Green had a purple gown she liked from a previous visit in mind but also tried on several more. She decided on the original purple one.
“I love the color,” Green says. “I love everything about this dress. The bottom is plain and top really sparkles, which I really, really like. I can't wait for prom.”
JoAnne Klimovich Harrop is a staff writer for Trib Total Media. She can be reached at firstname.lastname@example.org or 412-320-7889.
Find the dress that matches your style
Choosing a prom dress is about the “red carpet moment” says Gina Kelly, Seventeen magazine fashion director.
“It's about her special night,” Kelly says. “The dress she chooses speaks to her personal style. This is the time in her life to emulate her favorite celebrity on the red carpet, to be in the spotlight.”
How a girl creates that special look is based on what she likes, what suits her fashion style, Kelly says. The hottest trend right now “is that there is something for everyone” — from sequined to plain, soft and romantic to traditional ball gowns in bright colors. And don't forget short dresses, which are a nice alternative for the girl who doesn't want a gown and are also less expensive.
The average cost of a long dress is $400.
Kelly says make sure to do research before shopping, so you know what's out there. The gown needs to look good on you. Sit in it and move around, since you will be dancing and wearing it for hours, Kelly says. Undergarments are as important as the dress to get the proper fit, Kelly says. Bring the shoes you will be wearing, too.
“Prom is a rite of passage,” Kelly says. “You want to wear your dream dress, so have fun finding it. That's a big part of the overall experience.”
Going to a store where the associates will help you find the right dress is important, says Jessi Secrist, manager at Babettes Gowns in Bridgeville. Seeing so many dresses can be overwhelming.
Among the collections at Babettes are lace gowns with nude underlay, dresses with bustier tops and sheer illusion backs. Higher necklines and a lot more straps are popular this year, Secrist says, as are the colors coral and mint.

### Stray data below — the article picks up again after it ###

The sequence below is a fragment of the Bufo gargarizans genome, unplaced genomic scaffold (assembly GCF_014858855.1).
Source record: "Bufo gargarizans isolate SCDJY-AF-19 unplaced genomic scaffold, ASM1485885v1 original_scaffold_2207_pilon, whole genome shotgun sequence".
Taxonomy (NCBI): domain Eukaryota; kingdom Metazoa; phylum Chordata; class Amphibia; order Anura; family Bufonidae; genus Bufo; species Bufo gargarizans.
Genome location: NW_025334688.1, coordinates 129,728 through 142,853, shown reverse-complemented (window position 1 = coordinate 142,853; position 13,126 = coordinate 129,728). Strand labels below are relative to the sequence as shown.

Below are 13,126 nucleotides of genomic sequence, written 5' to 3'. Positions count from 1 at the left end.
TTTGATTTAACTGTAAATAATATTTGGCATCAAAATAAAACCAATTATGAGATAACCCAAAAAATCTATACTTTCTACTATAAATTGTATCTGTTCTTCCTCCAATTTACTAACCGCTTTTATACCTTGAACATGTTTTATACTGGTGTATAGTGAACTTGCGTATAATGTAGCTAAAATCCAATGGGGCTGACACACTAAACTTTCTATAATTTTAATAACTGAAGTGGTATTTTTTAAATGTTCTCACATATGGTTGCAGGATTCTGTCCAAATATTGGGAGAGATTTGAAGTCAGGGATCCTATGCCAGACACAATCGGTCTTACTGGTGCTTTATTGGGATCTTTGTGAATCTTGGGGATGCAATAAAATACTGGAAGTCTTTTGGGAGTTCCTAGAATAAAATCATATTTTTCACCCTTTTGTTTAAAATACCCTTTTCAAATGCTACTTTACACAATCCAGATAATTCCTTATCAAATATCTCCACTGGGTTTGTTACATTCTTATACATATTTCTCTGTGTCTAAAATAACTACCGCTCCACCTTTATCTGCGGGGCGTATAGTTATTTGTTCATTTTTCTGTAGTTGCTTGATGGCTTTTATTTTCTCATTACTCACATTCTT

“It's best to try on a lot of different styles to see what you like best,” Secrist says. “It's totally you and defines your personality, for sure. It's about creating that ‘wow' factor, and we can tell when a girl puts on the dress. We see her reaction immediately. That's what makes this job fun, helping a girl find the perfect dress.”
Linda Scolieri, owner of One Enchanted Evening in Pine, says red, blush and aqua are hot colors this year. One two-piece dress that the top or bottom can be paired with other clothing has been popular, and there is lots of beading this year.
Sleek-and-simple silhouettes with pastel colors and dramatic beaded backs are on trend this season, says designer Tony Bowls, for Mon Cheri.
“It is a little more fashion-forward,” Bowls says. “I am proud of these girls. They are stepping out. And these dresses are not overly sexy or in bad taste. They don't show too much skin.”
He agrees with Scolieri about the popularity of a gown with a crop top that shows a little bit of belly.
“That is a trend in ready to wear which has carried over into prom,” Bowls says. “I look at what a girl wears into a store to help determine her style, because that tells you something about her style.”
This generation also does its homework in terms of knowing the styles and the designers ahead of time, Bowls says. They use Instagram as a way to help each other shop for dresses, maybe finding one that they don't like but that would look good on a friend.